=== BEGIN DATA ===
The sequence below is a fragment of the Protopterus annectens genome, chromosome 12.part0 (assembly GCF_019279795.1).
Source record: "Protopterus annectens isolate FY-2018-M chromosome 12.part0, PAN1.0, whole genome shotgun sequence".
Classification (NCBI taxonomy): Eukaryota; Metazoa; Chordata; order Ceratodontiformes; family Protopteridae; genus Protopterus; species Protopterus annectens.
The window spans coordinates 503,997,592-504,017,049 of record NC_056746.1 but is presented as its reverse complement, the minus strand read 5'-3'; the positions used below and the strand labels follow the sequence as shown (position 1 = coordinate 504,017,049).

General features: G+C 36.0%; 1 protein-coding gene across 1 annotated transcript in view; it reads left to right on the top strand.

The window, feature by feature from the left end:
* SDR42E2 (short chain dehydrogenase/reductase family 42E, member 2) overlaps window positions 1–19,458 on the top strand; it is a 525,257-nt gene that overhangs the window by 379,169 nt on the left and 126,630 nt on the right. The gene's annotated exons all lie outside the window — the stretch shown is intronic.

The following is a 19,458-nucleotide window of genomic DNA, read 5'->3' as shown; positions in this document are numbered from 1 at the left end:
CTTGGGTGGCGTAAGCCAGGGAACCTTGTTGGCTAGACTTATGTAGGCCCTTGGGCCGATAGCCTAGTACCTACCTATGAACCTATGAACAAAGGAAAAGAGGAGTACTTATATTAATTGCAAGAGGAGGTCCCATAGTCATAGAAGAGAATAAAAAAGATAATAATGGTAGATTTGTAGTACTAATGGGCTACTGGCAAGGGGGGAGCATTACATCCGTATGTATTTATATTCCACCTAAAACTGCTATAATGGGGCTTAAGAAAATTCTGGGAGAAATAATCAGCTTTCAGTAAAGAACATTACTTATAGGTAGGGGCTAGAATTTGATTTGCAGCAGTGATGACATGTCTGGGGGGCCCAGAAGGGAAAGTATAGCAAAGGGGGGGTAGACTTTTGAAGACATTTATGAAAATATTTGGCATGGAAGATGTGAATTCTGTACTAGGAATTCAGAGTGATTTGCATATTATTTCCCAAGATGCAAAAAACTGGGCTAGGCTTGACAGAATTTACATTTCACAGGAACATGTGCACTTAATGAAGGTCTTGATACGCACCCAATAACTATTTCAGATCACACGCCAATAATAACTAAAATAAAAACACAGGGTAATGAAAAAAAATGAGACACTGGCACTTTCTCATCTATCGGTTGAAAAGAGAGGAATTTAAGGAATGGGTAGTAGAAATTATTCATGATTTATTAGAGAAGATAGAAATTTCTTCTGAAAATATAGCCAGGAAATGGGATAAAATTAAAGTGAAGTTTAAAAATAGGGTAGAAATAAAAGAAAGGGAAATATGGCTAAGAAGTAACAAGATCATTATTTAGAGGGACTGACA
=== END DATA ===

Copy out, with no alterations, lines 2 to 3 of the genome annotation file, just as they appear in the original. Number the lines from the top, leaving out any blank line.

Source record: "Protopterus annectens isolate FY-2018-M chromosome 12.part0, PAN1.0, whole genome shotgun sequence".
Classification (NCBI taxonomy): Eukaryota; Metazoa; Chordata; order Ceratodontiformes; family Protopteridae; genus Protopterus; species Protopterus annectens.